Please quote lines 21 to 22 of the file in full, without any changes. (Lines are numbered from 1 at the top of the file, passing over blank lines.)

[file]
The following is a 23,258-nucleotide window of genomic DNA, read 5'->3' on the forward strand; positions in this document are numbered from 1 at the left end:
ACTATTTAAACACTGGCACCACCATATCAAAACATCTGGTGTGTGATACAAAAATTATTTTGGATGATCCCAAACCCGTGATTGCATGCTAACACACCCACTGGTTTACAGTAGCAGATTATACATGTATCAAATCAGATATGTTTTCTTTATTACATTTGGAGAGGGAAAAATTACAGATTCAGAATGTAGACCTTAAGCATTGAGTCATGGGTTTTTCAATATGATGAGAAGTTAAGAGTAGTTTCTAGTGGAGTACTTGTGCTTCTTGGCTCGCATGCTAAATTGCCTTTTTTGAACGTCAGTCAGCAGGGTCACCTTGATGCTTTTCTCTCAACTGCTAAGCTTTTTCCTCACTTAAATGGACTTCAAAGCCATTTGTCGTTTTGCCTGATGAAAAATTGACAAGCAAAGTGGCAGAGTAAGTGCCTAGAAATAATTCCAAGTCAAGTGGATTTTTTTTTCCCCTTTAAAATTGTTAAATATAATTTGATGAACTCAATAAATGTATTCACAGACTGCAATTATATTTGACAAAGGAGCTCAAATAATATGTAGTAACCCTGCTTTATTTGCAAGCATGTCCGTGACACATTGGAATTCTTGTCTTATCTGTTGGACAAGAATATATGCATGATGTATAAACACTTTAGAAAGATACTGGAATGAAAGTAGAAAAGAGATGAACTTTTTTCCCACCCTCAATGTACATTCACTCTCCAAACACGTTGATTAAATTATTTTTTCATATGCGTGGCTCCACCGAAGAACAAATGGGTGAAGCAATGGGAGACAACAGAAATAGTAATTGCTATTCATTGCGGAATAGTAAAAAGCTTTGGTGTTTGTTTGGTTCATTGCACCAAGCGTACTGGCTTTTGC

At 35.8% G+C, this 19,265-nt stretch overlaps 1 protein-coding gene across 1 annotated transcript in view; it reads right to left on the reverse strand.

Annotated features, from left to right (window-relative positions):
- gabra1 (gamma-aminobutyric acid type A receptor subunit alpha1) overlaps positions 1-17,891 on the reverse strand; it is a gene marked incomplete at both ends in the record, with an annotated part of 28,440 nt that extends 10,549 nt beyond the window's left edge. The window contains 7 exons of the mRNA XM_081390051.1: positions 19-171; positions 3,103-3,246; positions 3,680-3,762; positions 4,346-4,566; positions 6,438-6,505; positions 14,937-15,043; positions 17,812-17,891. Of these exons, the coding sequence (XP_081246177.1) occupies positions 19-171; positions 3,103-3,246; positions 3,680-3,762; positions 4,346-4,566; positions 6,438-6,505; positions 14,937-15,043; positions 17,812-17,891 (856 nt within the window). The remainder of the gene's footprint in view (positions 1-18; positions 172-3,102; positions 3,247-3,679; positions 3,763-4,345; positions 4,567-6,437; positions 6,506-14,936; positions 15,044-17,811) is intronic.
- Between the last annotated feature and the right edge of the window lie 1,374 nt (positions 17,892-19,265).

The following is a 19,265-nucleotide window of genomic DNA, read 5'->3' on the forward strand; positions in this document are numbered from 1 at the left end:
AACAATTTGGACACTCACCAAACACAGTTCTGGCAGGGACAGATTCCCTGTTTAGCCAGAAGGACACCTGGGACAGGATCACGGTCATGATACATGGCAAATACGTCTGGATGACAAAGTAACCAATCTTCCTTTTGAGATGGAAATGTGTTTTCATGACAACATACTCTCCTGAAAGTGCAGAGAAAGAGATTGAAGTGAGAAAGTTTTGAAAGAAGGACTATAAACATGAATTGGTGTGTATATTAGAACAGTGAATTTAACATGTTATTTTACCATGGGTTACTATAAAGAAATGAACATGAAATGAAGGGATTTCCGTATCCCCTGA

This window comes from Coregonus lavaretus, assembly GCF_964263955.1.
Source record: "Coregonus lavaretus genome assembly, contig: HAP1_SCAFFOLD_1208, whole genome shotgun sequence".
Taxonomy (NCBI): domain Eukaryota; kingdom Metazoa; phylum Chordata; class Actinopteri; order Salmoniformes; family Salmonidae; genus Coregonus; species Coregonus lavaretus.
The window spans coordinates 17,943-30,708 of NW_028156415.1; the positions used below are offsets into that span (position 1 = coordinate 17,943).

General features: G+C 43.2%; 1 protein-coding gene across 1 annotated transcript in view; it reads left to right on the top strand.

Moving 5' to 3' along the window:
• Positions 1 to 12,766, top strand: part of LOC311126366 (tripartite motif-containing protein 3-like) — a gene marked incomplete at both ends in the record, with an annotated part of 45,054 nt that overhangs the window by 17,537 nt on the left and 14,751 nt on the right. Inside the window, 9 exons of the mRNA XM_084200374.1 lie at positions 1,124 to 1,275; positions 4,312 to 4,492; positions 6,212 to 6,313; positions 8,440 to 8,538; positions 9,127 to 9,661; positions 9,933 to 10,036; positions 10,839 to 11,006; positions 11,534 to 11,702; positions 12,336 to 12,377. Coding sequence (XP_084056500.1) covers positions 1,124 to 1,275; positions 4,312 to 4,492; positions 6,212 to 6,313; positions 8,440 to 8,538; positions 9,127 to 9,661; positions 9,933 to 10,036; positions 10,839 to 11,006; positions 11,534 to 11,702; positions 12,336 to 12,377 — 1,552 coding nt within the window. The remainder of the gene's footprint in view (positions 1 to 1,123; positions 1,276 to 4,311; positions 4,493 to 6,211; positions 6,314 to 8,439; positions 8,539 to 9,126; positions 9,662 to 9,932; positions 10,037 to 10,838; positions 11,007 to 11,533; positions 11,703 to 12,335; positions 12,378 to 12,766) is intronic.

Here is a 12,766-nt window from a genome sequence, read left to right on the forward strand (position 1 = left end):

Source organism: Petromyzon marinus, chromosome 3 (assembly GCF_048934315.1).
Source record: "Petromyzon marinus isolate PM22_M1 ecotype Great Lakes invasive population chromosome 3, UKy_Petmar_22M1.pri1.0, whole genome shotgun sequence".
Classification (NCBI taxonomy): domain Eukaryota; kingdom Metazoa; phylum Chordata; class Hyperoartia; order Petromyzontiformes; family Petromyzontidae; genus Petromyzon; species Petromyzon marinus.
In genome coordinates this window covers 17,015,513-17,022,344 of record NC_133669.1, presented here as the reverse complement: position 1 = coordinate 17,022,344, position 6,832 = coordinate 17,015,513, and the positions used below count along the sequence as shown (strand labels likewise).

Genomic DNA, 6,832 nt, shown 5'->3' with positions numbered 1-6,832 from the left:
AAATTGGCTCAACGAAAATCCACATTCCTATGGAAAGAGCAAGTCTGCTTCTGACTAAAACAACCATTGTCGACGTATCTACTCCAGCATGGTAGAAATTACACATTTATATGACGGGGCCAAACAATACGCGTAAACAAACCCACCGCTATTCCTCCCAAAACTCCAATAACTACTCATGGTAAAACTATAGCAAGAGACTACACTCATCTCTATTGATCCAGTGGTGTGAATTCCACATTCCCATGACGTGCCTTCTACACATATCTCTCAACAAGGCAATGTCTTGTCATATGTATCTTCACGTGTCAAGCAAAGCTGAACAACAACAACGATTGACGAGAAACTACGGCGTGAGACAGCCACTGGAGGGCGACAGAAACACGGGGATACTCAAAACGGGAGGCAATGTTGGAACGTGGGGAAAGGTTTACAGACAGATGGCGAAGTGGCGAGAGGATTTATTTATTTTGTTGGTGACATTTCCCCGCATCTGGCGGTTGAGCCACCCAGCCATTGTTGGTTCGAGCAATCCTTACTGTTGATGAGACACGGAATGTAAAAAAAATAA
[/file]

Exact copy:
Genomic DNA, 6,832 nt, shown 5'->3' with positions numbered 1-6,832 from the left:
AAATTGGCTCAACGAAAATCCACATTCCTATGGAAAGAGCAAGTCTGCTTCTGACTAAAACAACCATTGTCGACGTATCTACTCCAGCATGGTAGAAATTACACATTTATATGACGGGGCCAAACAATACGCGTAAACAAACCCACCGCTATTCCTCCCAAAACTCCAATAACTACTCATGGTAAAACTATAGCAAGAGACTACACTCATCTCTATTGATCCAGTGGTGTGAATTCCACATTCCCATGACGTGCCTTCTACACATATCTCTCAACAAGGCAATGTCTTGTCATATGTATCTTCACGTGTCAAGCAAAGCTGAACAACAACAACGATTGACGAGAAACTACGGCGTGAGACAGCCACTGGAGGGCGACAGAAACACGGGGATACTCAAAACGGGAGGCAATGTTGGAACGTGGGGAAAGGTTTACAGACAGATGGCGAAGTGGCGAGAGGATTTATTTATTTTGTTGGTGACATTTCCCCGCATCTGGCGGTTGAGCCACCCAGCCATTGTTGGTTCGAGCAATCCTTACTGTTGATGAGACACGGAATGTAAAAAAAATAA